Edgar Zabriskie Residence

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Edgar Zabriskie House
Edgar Zabriskie House from SW 1.jpg
View from southwest
Edgar Zabriskie Residence is located in Nebraska
Edgar Zabriskie Residence
Edgar Zabriskie Residence is located in the US
Edgar Zabriskie Residence
Location Omaha, Nebraska
Coordinates 41°16′13″N 95°57′57″W / 41.27028°N 95.96583°W / 41.27028; -95.96583Coordinates: 41°16′13″N 95°57′57″W / 41.27028°N 95.96583°W / 41.27028; -95.96583
Built 1889[2]
Architect Fowler & Beindorff
Architectural style Stick/eastlake, Queen Anne
NRHP Reference # 78001697[1]
Significant dates
Added to NRHP November 28, 1978
Designated OMAL October 14, 1980[2]

The Edgar Zabriskie Residence is located at 3524 Hawthorne Avenue in the Bemis Park neighborhood of Omaha, Nebraska, United States. It was built in 1889 as one of the first homes in Bemis Park. The house was listed on the National Register of Historic Places in 1978 and was designated an Omaha Landmark in 1980.[3]


The Zabriskie Residence is regarded as one of the finest Queen Anne style structures in Omaha.[4] Edgar Zabriskie was a ship officer, American Civil War veteran, Union Pacific general agent and accountant. He was one of the first purchasers of a lot in Bemis Park, a new residential suburb in the 1880s. The house was designed by a firm operated by Benjamin Fowler and Charles Beindorff, who also designed a number of important civic buildings throughout the city. After it was built the Zabriskie Residence and carriage house sat along on a hill overlooking the Bemis Park development for nearly a decade. It was only in the early 20th century did the development grow.[5]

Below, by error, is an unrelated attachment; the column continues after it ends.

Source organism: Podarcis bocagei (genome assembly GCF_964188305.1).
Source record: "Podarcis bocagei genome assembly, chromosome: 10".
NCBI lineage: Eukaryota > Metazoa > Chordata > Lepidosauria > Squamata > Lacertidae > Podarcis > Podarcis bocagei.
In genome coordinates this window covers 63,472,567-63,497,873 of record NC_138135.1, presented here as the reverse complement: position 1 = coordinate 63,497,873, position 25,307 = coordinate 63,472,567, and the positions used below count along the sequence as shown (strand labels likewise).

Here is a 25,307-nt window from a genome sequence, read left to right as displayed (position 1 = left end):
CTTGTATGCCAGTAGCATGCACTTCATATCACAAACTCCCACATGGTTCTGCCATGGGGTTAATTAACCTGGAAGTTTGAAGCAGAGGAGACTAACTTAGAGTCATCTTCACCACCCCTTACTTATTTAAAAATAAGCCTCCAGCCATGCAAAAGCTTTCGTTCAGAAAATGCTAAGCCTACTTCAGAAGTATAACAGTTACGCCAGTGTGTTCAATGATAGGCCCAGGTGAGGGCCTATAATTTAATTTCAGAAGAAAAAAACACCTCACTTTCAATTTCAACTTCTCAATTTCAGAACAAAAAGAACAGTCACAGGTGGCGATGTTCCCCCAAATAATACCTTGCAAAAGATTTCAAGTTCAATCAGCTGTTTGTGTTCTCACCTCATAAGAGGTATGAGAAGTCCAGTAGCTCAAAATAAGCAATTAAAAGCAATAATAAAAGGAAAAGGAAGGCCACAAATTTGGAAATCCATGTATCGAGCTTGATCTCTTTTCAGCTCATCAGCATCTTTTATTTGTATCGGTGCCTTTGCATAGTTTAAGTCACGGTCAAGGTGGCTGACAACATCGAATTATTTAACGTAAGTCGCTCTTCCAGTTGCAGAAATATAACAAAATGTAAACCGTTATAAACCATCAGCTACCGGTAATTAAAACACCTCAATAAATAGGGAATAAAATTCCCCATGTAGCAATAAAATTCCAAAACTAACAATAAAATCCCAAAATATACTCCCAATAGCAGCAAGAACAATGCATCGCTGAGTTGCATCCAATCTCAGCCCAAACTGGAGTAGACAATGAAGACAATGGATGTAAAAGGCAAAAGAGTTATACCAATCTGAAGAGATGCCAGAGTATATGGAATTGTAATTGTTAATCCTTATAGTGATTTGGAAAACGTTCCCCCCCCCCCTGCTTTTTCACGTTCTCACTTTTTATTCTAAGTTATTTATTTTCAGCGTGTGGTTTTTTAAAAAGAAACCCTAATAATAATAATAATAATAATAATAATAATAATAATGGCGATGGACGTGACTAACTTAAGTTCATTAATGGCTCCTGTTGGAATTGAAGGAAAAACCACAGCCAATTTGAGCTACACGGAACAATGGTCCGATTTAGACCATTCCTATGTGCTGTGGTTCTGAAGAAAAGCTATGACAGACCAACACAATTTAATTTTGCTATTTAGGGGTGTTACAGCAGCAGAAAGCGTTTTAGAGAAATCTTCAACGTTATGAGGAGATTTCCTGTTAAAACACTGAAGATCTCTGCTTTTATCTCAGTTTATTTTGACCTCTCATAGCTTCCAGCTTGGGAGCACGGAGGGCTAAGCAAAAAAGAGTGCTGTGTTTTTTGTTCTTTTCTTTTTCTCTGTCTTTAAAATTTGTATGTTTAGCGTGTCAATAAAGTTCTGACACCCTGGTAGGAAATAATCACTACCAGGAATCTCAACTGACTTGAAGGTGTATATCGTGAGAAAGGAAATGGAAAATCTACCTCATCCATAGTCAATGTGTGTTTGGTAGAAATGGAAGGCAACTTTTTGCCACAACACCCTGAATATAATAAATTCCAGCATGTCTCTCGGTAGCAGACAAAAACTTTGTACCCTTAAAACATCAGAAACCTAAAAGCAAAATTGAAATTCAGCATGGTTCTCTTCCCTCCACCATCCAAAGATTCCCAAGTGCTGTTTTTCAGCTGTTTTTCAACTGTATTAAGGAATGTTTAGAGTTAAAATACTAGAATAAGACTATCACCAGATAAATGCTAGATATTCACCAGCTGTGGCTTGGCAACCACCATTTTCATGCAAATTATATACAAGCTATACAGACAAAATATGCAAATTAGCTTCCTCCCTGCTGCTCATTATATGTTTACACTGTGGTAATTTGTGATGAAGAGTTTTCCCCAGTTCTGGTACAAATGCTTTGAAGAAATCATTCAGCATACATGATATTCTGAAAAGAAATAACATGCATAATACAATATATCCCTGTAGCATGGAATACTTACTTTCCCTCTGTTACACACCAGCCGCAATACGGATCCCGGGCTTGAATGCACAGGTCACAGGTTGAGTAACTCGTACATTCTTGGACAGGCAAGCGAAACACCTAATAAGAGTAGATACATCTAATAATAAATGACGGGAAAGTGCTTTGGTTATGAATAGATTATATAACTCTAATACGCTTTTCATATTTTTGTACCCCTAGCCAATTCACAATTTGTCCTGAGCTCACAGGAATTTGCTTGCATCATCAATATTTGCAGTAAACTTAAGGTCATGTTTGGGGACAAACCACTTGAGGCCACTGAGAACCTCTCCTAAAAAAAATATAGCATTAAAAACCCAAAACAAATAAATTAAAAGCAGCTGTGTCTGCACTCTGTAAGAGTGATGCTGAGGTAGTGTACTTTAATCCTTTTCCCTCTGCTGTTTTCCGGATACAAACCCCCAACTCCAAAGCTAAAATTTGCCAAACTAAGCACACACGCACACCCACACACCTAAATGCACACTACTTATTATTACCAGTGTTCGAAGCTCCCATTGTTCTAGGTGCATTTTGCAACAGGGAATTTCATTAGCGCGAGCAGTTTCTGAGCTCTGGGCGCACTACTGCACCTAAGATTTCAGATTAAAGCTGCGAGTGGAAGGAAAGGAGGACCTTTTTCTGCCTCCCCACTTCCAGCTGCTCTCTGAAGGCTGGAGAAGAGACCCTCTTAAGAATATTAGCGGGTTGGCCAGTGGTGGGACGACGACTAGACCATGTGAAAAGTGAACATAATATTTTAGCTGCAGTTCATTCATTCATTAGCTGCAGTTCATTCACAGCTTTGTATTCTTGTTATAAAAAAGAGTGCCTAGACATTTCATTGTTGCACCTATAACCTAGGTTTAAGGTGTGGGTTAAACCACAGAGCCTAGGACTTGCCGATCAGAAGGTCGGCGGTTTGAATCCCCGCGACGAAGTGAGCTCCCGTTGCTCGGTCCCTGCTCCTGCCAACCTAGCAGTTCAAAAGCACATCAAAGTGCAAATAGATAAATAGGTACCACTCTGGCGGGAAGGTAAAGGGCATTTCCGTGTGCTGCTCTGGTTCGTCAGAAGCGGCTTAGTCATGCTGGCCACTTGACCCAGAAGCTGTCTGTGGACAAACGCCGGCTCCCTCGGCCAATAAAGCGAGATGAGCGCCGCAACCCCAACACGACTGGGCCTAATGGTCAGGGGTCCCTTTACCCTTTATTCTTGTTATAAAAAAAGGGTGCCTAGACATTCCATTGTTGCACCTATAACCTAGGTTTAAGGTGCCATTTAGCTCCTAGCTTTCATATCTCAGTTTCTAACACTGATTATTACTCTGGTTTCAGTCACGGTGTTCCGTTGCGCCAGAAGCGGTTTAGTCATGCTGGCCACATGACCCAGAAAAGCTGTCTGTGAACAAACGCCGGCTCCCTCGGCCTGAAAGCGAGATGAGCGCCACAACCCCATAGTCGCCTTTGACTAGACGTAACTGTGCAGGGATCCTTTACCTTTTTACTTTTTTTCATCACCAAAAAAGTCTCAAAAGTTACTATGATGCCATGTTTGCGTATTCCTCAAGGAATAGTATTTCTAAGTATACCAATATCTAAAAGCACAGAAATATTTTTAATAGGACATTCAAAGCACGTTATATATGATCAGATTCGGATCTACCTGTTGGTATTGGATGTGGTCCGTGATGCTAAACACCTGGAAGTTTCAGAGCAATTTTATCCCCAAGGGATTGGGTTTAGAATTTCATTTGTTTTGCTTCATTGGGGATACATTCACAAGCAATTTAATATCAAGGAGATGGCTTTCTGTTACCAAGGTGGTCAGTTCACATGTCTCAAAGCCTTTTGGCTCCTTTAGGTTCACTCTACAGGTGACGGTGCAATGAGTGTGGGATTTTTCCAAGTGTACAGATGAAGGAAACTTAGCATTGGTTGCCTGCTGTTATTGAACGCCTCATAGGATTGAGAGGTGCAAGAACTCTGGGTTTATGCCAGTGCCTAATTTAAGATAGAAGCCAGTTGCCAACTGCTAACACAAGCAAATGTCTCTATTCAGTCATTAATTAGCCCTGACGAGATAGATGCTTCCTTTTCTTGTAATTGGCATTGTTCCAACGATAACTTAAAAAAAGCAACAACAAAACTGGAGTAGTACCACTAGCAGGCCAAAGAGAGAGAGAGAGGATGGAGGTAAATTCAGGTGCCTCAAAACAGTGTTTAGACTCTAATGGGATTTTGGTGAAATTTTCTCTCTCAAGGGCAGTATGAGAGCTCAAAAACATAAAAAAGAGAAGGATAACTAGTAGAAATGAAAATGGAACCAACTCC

The Zabriskie House has multiple wall surfaces, high multiple rooftops, a round turret, straight and round-arched windows and prominent gables and chimneys. The house is currently in excellent condition, including still-functioning original gas lamps throughout the house.

See also[edit]


  1. ^ National Park Service (2007-01-23). "National Register Information System". National Register of Historic Places. National Park Service. 
  2. ^ a b "Omaha Landmarks". Omaha Landmarks Heritage Preservation Commission. Retrieved 2013-03-05. 
  3. ^ Blair, R., Deichert, J. and Bloom, H. (2005) 2005 Revised Omaha Economic Development Plan: Plan for Northeast Omaha. Omaha Economic Development Corporation. Retrieved 10/7/07.
  4. ^ "Zabriskie House". City of Omaha Landmark Heritage Preservation Commission. Retrieved 10/7/07.
  5. ^ Gerber, K. and Spencer, J.S. (2003) Building for the Ages: Omaha's architectural landmarks. Landmarks, Inc. p 68.